If presidential campaigns were the Olympics, Ron Paul would be one triumphant silver medalist. The Texas congressman took second place in Tuesday’s Republican presidential primary with approximately 23 percent of the vote, which, as Richard S. Dunham and Carla Marinucci of the Houston Chronicle noted, was triple the support he got there in 2008.

Former Massachusetts governor Mitt Romney was the winner, while Governor Rick Perry, whose focus since last week’s Iowa caucus has been entirely on South Carolina, finished sixth with 0.7 percent of the vote. 

“We are dangerous to the status quo,” Paul exulted in his “victory” speech, which saw supporters chanting, “President Paul! President Paul!”

That scenario had little truck with Brit Hume of Fox News, who, as Mediaite noted, dismissively cracked that Paul “has as much of a chance of getting nominated as RuPaul would.” (The longtime drag performer had also been in New Hampshire drumming up publicity around the similarity of the two names.)

At the Daily Beast, conservative commentator Michael Medved gave Paul some unsolicited advice on how to make himself more palatable to Republican like Hume (and presumably, Medved himself), who have simply not been willing to consider him.

Medved suggested Paul make a stronger statement about the racist content in his old newsletters, distance himself from his most hard-right fringe supporters, revise his position on Israel, and, most importantly, rule out any possible third-party run.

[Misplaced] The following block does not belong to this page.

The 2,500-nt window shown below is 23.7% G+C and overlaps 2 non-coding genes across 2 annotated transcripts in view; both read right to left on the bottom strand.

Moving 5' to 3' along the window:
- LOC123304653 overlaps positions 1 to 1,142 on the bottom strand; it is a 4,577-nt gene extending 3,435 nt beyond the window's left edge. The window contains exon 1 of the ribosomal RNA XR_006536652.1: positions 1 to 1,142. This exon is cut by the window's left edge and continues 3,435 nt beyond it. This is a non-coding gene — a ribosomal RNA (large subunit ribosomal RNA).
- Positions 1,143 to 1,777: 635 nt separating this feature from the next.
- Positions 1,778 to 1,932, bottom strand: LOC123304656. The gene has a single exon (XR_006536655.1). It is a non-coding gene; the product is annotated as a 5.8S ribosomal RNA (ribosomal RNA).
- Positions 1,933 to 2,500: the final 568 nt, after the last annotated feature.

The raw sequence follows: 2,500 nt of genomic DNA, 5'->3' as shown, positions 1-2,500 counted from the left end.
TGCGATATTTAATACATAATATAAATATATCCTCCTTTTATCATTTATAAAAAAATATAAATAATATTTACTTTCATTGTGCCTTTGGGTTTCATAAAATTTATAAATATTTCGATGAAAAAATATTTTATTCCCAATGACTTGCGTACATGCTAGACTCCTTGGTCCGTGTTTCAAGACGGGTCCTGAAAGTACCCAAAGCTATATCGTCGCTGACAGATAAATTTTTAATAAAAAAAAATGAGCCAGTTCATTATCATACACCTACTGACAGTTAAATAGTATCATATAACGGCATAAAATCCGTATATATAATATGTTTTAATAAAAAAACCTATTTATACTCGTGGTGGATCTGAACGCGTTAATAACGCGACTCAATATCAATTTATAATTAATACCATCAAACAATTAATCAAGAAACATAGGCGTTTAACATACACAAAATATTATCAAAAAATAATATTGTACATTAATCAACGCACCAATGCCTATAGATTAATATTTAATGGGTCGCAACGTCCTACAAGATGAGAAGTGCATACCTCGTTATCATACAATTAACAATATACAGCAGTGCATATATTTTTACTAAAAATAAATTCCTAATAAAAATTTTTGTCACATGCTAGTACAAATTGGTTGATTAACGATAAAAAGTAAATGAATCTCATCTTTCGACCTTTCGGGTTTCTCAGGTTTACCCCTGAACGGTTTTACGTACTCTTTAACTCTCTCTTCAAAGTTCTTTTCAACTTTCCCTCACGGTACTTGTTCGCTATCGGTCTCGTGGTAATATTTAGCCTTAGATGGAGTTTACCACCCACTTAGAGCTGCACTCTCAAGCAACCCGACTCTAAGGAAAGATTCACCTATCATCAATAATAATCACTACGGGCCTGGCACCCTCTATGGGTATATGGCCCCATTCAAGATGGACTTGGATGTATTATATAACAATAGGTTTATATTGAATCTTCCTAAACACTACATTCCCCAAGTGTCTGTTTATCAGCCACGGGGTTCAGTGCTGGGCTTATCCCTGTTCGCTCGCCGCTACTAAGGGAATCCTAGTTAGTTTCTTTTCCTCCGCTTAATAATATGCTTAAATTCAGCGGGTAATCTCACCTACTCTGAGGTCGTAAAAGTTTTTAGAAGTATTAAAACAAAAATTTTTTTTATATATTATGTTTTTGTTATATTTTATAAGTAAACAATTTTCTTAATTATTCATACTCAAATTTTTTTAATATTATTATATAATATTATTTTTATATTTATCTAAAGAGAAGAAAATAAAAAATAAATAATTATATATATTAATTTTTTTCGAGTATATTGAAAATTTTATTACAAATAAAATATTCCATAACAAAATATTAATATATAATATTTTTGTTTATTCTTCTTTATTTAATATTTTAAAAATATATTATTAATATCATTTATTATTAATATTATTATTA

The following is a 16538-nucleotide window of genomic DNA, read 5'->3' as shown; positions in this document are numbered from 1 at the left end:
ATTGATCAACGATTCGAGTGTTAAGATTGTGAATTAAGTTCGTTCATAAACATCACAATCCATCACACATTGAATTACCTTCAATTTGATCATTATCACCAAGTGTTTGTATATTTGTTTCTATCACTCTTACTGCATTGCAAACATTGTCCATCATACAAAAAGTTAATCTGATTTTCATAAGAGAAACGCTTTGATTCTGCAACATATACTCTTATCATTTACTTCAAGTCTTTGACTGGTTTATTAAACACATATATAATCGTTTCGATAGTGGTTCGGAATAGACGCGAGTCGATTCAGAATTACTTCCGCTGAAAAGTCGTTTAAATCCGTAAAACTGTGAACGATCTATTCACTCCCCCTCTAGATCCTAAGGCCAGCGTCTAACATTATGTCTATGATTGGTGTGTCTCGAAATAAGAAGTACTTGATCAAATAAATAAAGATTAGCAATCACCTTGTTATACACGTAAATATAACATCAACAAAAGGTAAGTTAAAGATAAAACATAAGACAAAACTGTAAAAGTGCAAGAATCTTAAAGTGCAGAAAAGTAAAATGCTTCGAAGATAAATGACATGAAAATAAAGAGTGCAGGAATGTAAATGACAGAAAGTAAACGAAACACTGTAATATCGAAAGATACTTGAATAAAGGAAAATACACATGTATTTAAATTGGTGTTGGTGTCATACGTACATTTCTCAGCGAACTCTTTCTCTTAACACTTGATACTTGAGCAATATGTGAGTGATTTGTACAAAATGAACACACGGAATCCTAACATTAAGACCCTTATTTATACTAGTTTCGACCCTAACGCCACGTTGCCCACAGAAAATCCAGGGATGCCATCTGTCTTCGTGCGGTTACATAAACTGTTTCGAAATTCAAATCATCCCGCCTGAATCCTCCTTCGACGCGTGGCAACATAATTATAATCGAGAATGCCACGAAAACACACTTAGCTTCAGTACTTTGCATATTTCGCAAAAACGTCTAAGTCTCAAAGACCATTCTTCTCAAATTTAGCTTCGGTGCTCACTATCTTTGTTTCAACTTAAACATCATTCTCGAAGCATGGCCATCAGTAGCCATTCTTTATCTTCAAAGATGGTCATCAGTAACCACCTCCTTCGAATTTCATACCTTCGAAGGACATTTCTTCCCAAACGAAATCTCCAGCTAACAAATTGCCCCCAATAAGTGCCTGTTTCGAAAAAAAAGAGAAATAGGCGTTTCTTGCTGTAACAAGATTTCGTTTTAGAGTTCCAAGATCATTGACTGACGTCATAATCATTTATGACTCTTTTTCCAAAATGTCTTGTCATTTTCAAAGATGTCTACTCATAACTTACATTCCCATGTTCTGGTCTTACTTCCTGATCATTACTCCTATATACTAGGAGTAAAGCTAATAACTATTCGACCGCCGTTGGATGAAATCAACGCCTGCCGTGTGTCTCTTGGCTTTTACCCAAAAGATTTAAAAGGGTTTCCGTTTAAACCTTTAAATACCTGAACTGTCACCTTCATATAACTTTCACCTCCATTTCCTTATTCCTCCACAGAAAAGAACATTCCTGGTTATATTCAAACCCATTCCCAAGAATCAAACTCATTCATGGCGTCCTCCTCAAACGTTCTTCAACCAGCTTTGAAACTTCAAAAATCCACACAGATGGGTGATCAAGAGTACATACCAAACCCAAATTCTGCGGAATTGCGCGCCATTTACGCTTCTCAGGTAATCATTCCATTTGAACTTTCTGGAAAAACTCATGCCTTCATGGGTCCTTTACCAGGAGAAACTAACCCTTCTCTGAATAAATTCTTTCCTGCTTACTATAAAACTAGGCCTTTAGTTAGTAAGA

Medved even wrote a script for Paul:

If I fail to win the Republican nomination myself, I fully expect to support the nominee of our party in a vigorous effort to defeat Barack Obama. Until now, I have refused to rule out the notion of an independent candidacy because of my distaste for absolute, categorical pledges, but given the open, fair reception for my candidacy in GOP caucuses and primaries, I pledge to avoid a divisive, disastrous third-party effort that would only guarantee four more years of Democratic misrule.

Leading up to the convention in Tampa, I will continue to campaign vigorously for the nomination and, even more important, make the case for the principles of liberty to which I have devoted my life. If the ultimate nominee of our party embraces those ideals—or even most of them—and simultaneously demonstrates openness to a more realistic, more affordable foreign policy, I will offer that candidate enthusiastic support. 

But Medved shows how little he rates the possibility of an actual Paul administration in his conclusion, pointing out that the 76-year-old Paul would be older at the beginning of his first term than Ronald Reagan was at the end of his second term.

Despite dismissal from his own party, Paul continues to pick up support. Having captured the approval of Kelly Clarkson over the holidays, Paul received another celebrity endorsement on Tuesday, this one from the ska/new wave band No Doubt.

“Today We Officially Endorse Ron Paul 2012,” the band tweeted, providing a link to his campaign site for donations. A second tweet added, “if you actually read what Ron Paul is saying, you will discover that for the first time in your life a politician is not lying to you.” 

UPDATE: The band’s Twitter was hacked

Watch Ron Paul’s speech from New Hampshire: